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Civic Chorus to welcome world-renowned Canadian composer

By Judy E. Hamilton, Staff writer

CHARLESTON, W.Va. — Pen pals may be a thing of the past — and some people will even argue that email is old-fashioned.

But thanks to an email friendship that began five years ago, Charleston music lovers will have a rare opportunity to see, hear and visit with an award-winning Canadian choral music composer.

The Charleston Civic Chorus will host Eleanor Daley as its guest conductor and accompanist at its 3 p.m. May 18 concert at the Charleston Baptist Temple.

“It goes back to 2009. We were preparing Eleanor Daley’s ‘Requiem’ for our spring concert and I had a few questions. I looked up her email and we’ve been email buddies ever since,” said Dr. J. Truman Dalton, artistic director and conductor of the Charleston Civic Chorus, a 36-member group he has led since 1981.

“He contacted me with some questions about my ‘Requiem,’ and since then, we’ve stayed in contact. Really, we’ve developed a friendship even though we have never met,” Daley said in a recent telephone interview from her home in Toronto.

Over the years, Dalton and Daley have shared ideas of musical repertoire and a harmonious friendship developed.

Daley will be with the Charleston Civic Chorus for a three-day residency beginning May 16 and culminating in the performance of 18 of her choral works on May 18.

“This will be my first visit” to West Virginia, Daley said. “I’m looking forward to it.”

The audience will be able to meet her at a reception in the church parlor immediately following the free performance.

Choral groups and arts organizations throughout North America and Europe regularly commission the composer. Her commissions from Europe include festivals in Norway and Germany, and England’s Oxford University Press. Oxford is one of 11 Canadian, U.S. and United Kingdom-based printing houses which publish Daley’s music.

“I was really impressed by her craftsmanship, her words and her high-quality, meaningful text. Last summer, I suggested to our board bringing her in as a guest conductor. We’ve never done this before — with one notable exception: In 1970, we brought Dave Brubeck in and we performed ‘The Light in the Wilderness,’” Dalton said of iconic jazz pianist and composer Brubeck and his first oratorio — a large musical composition for orchestra, choir and soloists.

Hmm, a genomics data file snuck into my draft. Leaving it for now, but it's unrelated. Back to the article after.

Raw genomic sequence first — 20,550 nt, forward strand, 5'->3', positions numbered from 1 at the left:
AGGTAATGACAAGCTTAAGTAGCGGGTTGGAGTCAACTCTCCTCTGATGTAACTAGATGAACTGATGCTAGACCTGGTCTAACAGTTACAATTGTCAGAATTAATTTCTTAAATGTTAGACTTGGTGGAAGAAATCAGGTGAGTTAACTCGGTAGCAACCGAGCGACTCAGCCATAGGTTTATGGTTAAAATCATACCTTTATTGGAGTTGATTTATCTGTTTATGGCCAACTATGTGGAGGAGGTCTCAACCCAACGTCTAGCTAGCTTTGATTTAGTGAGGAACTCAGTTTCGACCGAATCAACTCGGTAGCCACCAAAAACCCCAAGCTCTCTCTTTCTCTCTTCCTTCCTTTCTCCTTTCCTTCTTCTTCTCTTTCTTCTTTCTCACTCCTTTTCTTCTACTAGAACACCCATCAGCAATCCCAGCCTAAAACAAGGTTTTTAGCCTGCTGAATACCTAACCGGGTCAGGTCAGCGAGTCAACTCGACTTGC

About Daley he said, “She has a gift of writing very expressively. For the spring concert, we’ll be showcasing 18 different pieces from her collection. She has over 140 compositions published. She’s a working church choirmaster and choir director at Fairlawn Avenue United Church in Toronto, Canada. She’s been there since 1982,” Dalton said.

During that time, he said, she has established a thriving choral program for which much of her music has been composed.

The 59-year-old Daley holds a bachelor’s degree in organ performance from Queens University in Kingston, Ontario, and holds multiple diplomas in piano and organ, from the Royal Conservatory of Music, Toronto, and Trinity College, in England.

Daley’s best-known works are “Rose Trilogy” and “Requiem.”

“Rose Trilogy,” commissioned by the Oriana Women’s Choir, received the Association of Canadian Choral Communities National Choral Award for Outstanding Choral Composition of the Year in 2004.

“Requiem,” recorded by the Amadeus Choir in 2000 for their CD “Songs of the Spirit,” received the same honor in 1994. The CD won the Canadian National Choral Award for Outstanding Recording in 2002.

Choirs in Canada, the U.S., the U.K. and Germany have performed “Requiem” extensively.

Despite Daley’s international fame — with performances throughout North America, Great Britain, Europe, South Africa and the Far East — the Charleston Civic Chorus will charge no admission for the concert.

“That’s been the tradition of the group — since it was founded in 1952 with conductor Harold Ewing — to not charge admission to the concerts, and we continue that tradition,” Dalton said.

Through his work with the chorus, Dalton said he enjoys his part in spreading the philosophy that “The voice is the only instrument made by God,” and added that he is proud of his part in bringing the renowned composer to Charleston.

“She has a marvelous gift of making melody — which not many have — and the harmonies are challenging, but not far-out challenging. Her compositions are fairly traditional. She does a mixture of time signatures. Her choice of text really caught me as being really wonderful,” Dalton said.

As for the text of each piece, what Daley describes as “the poetry I choose to go with my composition,” she said it’s the words that help her to create the music.

“The music comes from the words I am setting. It’s like word painting,” she said — and confessed that she is not a singer, except in the shower.

“I’m a soprano in my dreams. I have a great deal of respect for the singers because without them the music would not come to life. You can write all the music you want, but without someone to sing it … I tend to write things that people would want to sing again. I try in every piece I write to write something that feels rewarding and touches one’s heart or excites them,” she said.

Charleston Baptist Temple has been the performance and rehearsal home of the Civic Chorus for over four decades. The sanctuary is considered by musical groups to have excellent acoustics, and the 48-rank Holtkamp pipe organ is said to provide an ideal environment for the enjoyment of choral singing. Randall Peters is the pianist and organist for the chorus.

Charleston Baptist Temple is at 209 Morris St. For more information, visit the Charleston Civic Chorus’ Facebook page and their website charleston-civic-chorus.com.

Reach Judy E. Hamilton at judy.hamilton@wvgazette.com or 304-348-1230.


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